# #WCWinSTEM: Ranthony A. C. Edmonds, M.S.

**Ranthony A. C. Edmonds is a mathematician whose research interests are in a branch of abstract algebra called commutative ring theory!**

**We’re honored to feature Ranthony A. C. Edmonds as this week’s #WCWinSTEM. Currently a 5th year Ph.D. candidate in the Department of Mathematics at the University of Iowa, Ranthony is excited to tell us more about her journey!**

**Responses may be edited for clarity and brevity.**

**Where did you go to school?**

- B.S. Mathematics, University of Kentucky, Lexington, KY
- B.A. English with a minor in African American Studies, University of Kentucky, Lexington, KY
- M.S. Mathematical Studies, Eastern Kentucky University, Richmond, KY
- M.S. Mathematics, University of Iowa, Iowa City, IA
- Ph.D. Pure Mathematics (in progress), University of Iowa, Iowa City, IA

**What do you do right now?**

I am a 5th year PhD candidate at the University of Iowa. My research area is in a branch of abstract algebra that focuses on mathematical objects called rings. A ring is an algebraic structure with two binary operations that generalizes addition and multiplication to both numerical and non-numerical objects. A classic example of a ring is the set of integers. The integers have an additional property, called commutativity, which means that multiplication is the same forwards and backwards. Thus, if we take any two integers, for example 2 and 3, we know that 2*3=3*2. Also, if we take the product of any two integers, call them a and b, if their product a*b=0 we know that a or b must be 0. Any commutative ring that possesses this property is called an integral domain. If there exist two nonzero elements, however, whose product is zero, we call such elements zero divisors. I study factorization in commutative rings with zero divisors.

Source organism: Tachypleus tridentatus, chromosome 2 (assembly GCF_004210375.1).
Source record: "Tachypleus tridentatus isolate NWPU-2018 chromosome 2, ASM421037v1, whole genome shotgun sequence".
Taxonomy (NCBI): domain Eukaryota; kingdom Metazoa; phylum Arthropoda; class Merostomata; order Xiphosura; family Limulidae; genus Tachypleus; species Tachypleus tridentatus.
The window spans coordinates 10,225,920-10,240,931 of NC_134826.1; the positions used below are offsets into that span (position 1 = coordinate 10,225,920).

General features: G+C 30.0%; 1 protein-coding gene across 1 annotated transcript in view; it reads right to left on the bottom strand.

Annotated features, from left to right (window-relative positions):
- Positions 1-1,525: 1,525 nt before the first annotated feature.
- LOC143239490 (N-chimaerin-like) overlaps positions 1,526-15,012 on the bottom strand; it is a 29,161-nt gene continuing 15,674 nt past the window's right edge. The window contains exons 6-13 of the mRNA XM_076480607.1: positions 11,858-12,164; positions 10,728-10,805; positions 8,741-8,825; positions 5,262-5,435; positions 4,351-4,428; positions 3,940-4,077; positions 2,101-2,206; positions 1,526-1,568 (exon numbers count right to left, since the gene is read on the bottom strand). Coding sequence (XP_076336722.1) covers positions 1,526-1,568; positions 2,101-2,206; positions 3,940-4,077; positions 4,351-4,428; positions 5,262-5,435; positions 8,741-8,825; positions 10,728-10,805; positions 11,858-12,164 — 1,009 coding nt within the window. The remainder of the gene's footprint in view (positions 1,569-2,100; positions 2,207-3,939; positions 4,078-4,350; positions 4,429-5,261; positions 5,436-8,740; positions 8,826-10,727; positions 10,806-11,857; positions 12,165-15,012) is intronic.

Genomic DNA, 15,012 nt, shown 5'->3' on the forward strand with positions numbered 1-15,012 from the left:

Factorization theory is concerned with the decomposition of mathematical objects, and its applications are far reaching. Such an object could be a polynomial, a number in the set of integers, or more generally an element in a ring. When we factor an element we reduce it to a product of its basic building blocks, called irreducible elements. For example, at an elementary level, cryptography is the study of factoring very large numbers into the products of building blocks called prime numbers. Authors agree on definitions for the simplest elements of integral domains, such as primes and irreducibles, as well as certain ring theoretic properties like unique factorization that stem from these definitions. Many authors have worked on generalizing this theory to commutative rings with zero divisors, however this theory is much less uniform. The presence of zero divisors has led different authors to establish different definitions of irreducible elements, which in turn leads to different factorization techniques based on what the basic building blocks are considered to be.